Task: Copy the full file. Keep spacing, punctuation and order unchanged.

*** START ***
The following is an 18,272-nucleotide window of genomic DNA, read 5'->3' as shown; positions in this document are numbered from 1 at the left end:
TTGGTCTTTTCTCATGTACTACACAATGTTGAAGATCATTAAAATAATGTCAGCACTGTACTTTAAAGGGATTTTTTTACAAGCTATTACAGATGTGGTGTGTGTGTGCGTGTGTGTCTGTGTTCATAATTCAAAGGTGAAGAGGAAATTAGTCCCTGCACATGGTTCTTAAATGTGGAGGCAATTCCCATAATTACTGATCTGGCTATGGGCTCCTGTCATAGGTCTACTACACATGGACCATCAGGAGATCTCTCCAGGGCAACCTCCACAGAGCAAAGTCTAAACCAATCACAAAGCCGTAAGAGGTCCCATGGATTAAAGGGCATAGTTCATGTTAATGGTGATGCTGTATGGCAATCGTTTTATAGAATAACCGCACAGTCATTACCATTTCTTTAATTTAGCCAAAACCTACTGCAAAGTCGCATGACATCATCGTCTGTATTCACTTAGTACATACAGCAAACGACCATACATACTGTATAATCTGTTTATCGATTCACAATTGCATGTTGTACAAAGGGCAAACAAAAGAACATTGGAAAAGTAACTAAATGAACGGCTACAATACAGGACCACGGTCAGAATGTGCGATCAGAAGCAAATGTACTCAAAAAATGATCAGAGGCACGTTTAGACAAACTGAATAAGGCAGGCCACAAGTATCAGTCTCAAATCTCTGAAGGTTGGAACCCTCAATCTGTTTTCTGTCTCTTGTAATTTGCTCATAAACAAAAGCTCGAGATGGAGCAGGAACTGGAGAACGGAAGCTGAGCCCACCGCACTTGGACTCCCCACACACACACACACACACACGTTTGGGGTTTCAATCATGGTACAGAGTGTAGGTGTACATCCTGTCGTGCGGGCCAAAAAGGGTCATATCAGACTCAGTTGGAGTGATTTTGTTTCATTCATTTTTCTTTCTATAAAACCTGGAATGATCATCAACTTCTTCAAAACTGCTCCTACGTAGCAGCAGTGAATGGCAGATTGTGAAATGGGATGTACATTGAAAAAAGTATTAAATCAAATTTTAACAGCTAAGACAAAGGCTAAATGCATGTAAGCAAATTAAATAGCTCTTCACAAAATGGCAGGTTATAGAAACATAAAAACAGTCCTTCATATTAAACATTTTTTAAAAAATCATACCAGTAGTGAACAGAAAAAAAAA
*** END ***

The following is an 18,272-nucleotide window of genomic DNA, read 5'->3' as shown; positions in this document are numbered from 1 at the left end:
TTGGTCTTTTCTCATGTACTACACAATGTTGAAGATCATTAAAATAATGTCAGCACTGTACTTTAAAGGGATTTTTTTACAAGCTATTACAGATGTGGTGTGTGTGTGCGTGTGTGTCTGTGTTCATAATTCAAAGGTGAAGAGGAAATTAGTCCCTGCACATGGTTCTTAAATGTGGAGGCAATTCCCATAATTACTGATCTGGCTATGGGCTCCTGTCATAGGTCTACTACACATGGACCATCAGGAGATCTCTCCAGGGCAACCTCCACAGAGCAAAGTCTAAACCAATCACAAAGCCGTAAGAGGTCCCATGGATTAAAGGGCATAGTTCATGTTAATGGTGATGCTGTATGGCAATCGTTTTATAGAATAACCGCACAGTCATTACCATTTCTTTAATTTAGCCAAAACCTACTGCAAAGTCGCATGACATCATCGTCTGTATTCACTTAGTACATACAGCAAACGACCATACATACTGTATAATCTGTTTATCGATTCACAATTGCATGTTGTACAAAGGGCAAACAAAAGAACATTGGAAAAGTAACTAAATGAACGGCTACAATACAGGACCACGGTCAGAATGTGCGATCAGAAGCAAATGTACTCAAAAAATGATCAGAGGCACGTTTAGACAAACTGAATAAGGCAGGCCACAAGTATCAGTCTCAAATCTCTGAAGGTTGGAACCCTCAATCTGTTTTCTGTCTCTTGTAATTTGCTCATAAACAAAAGCTCGAGATGGAGCAGGAACTGGAGAACGGAAGCTGAGCCCACCGCACTTGGACTCCCCACACACACACACACACACACGTTTGGGGTTTCAATCATGGTACAGAGTGTAGGTGTACATCCTGTCGTGCGGGCCAAAAAGGGTCATATCAGACTCAGTTGGAGTGATTTTGTTTCATTCATTTTTCTTTCTATAAAACCTGGAATGATCATCAACTTCTTCAAAACTGCTCCTACGTAGCAGCAGTGAATGGCAGATTGTGAAATGGGATGTACATTGAAAAAAGTATTAAATCAAATTTTAACAGCTAAGACAAAGGCTAAATGCATGTAAGCAAATTAAATAGCTCTTCACAAAATGGCAGGTTATAGAAACATAAAAACAGTCCTTCATATTAAACATTTTTTAAAAAATCATACCAGTAGTGAACAGAAAAAAAAA